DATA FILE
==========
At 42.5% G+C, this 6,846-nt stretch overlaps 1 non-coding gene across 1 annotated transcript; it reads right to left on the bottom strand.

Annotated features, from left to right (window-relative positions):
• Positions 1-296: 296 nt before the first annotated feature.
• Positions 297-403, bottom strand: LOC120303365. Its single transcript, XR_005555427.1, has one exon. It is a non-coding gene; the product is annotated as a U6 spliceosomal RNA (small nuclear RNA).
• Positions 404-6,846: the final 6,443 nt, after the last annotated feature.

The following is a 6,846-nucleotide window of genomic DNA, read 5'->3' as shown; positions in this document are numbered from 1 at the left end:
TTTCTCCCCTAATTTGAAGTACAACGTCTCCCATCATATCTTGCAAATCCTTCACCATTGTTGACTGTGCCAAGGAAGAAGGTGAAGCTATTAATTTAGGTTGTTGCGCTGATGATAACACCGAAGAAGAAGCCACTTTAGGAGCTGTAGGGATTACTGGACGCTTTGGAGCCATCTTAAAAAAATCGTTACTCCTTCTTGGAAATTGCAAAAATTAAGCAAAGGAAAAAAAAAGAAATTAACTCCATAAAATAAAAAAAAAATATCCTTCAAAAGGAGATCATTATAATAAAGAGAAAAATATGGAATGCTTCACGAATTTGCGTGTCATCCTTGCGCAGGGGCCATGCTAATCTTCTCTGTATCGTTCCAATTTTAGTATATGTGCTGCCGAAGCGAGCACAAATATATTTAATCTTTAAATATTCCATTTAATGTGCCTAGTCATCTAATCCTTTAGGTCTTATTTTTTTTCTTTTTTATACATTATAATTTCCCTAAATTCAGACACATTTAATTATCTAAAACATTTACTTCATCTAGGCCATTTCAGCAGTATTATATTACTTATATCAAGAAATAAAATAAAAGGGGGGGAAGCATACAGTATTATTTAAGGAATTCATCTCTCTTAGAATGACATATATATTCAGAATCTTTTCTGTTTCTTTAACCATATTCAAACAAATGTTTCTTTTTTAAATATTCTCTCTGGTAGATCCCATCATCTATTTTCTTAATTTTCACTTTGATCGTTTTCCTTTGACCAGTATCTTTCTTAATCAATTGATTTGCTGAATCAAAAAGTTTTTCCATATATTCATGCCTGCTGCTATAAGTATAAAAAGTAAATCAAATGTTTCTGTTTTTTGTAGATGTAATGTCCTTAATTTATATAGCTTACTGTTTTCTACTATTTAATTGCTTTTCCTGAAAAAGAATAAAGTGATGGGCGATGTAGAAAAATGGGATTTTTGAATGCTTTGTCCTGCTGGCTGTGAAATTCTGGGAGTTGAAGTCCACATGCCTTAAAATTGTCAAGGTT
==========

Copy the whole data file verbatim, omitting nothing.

At 42.5% G+C, this 6,846-nt stretch overlaps 1 non-coding gene across 1 annotated transcript; it reads right to left on the bottom strand.

Annotated features, from left to right (window-relative positions):
• Positions 1-296: 296 nt before the first annotated feature.
• Positions 297-403, bottom strand: LOC120303365. Its single transcript, XR_005555427.1, has one exon. It is a non-coding gene; the product is annotated as a U6 spliceosomal RNA (small nuclear RNA).
• Positions 404-6,846: the final 6,443 nt, after the last annotated feature.

The following is a 6,846-nucleotide window of genomic DNA, read 5'->3' as shown; positions in this document are numbered from 1 at the left end:
TTTCTCCCCTAATTTGAAGTACAACGTCTCCCATCATATCTTGCAAATCCTTCACCATTGTTGACTGTGCCAAGGAAGAAGGTGAAGCTATTAATTTAGGTTGTTGCGCTGATGATAACACCGAAGAAGAAGCCACTTTAGGAGCTGTAGGGATTACTGGACGCTTTGGAGCCATCTTAAAAAAATCGTTACTCCTTCTTGGAAATTGCAAAAATTAAGCAAAGGAAAAAAAAAGAAATTAACTCCATAAAATAAAAAAAAAATATCCTTCAAAAGGAGATCATTATAATAAAGAGAAAAATATGGAATGCTTCACGAATTTGCGTGTCATCCTTGCGCAGGGGCCATGCTAATCTTCTCTGTATCGTTCCAATTTTAGTATATGTGCTGCCGAAGCGAGCACAAATATATTTAATCTTTAAATATTCCATTTAATGTGCCTAGTCATCTAATCCTTTAGGTCTTATTTTTTTTCTTTTTTATACATTATAATTTCCCTAAATTCAGACACATTTAATTATCTAAAACATTTACTTCATCTAGGCCATTTCAGCAGTATTATATTACTTATATCAAGAAATAAAATAAAAGGGGGGGAAGCATACAGTATTATTTAAGGAATTCATCTCTCTTAGAATGACATATATATTCAGAATCTTTTCTGTTTCTTTAACCATATTCAAACAAATGTTTCTTTTTTAAATATTCTCTCTGGTAGATCCCATCATCTATTTTCTTAATTTTCACTTTGATCGTTTTCCTTTGACCAGTATCTTTCTTAATCAATTGATTTGCTGAATCAAAAAGTTTTTCCATATATTCATGCCTGCTGCTATAAGTATAAAAAGTAAATCAAATGTTTCTGTTTTTTGTAGATGTAATGTCCTTAATTTATATAGCTTACTGTTTTCTACTATTTAATTGCTTTTCCTGAAAAAGAATAAAGTGATGGGCGATGTAGAAAAATGGGATTTTTGAATGCTTTGTCCTGCTGGCTGTGAAATTCTGGGAGTTGAAGTCCACATGCCTTAAAATTGTCAAGGTT